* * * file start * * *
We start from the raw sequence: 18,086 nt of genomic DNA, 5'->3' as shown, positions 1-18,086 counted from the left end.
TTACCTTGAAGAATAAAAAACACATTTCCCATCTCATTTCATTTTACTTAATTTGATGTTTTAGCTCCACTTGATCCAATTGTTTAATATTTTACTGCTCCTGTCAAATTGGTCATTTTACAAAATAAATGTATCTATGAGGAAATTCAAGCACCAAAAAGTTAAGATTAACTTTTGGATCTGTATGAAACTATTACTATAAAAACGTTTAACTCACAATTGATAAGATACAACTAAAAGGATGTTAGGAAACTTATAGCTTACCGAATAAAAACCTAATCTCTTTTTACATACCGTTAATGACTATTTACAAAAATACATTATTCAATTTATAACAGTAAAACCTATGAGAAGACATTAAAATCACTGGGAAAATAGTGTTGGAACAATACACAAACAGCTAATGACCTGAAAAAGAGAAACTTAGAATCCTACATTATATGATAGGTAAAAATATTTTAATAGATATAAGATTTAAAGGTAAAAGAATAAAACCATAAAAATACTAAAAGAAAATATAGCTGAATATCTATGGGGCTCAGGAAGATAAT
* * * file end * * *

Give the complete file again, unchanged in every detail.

We start from the raw sequence: 18,086 nt of genomic DNA, 5'->3' as shown, positions 1-18,086 counted from the left end.
TTACCTTGAAGAATAAAAAACACATTTCCCATCTCATTTCATTTTACTTAATTTGATGTTTTAGCTCCACTTGATCCAATTGTTTAATATTTTACTGCTCCTGTCAAATTGGTCATTTTACAAAATAAATGTATCTATGAGGAAATTCAAGCACCAAAAAGTTAAGATTAACTTTTGGATCTGTATGAAACTATTACTATAAAAACGTTTAACTCACAATTGATAAGATACAACTAAAAGGATGTTAGGAAACTTATAGCTTACCGAATAAAAACCTAATCTCTTTTTACATACCGTTAATGACTATTTACAAAAATACATTATTCAATTTATAACAGTAAAACCTATGAGAAGACATTAAAATCACTGGGAAAATAGTGTTGGAACAATACACAAACAGCTAATGACCTGAAAAAGAGAAACTTAGAATCCTACATTATATGATAGGTAAAAATATTTTAATAGATATAAGATTTAAAGGTAAAAGAATAAAACCATAAAAATACTAAAAGAAAATATAGCTGAATATCTATGGGGCTCAGGAAGATAAT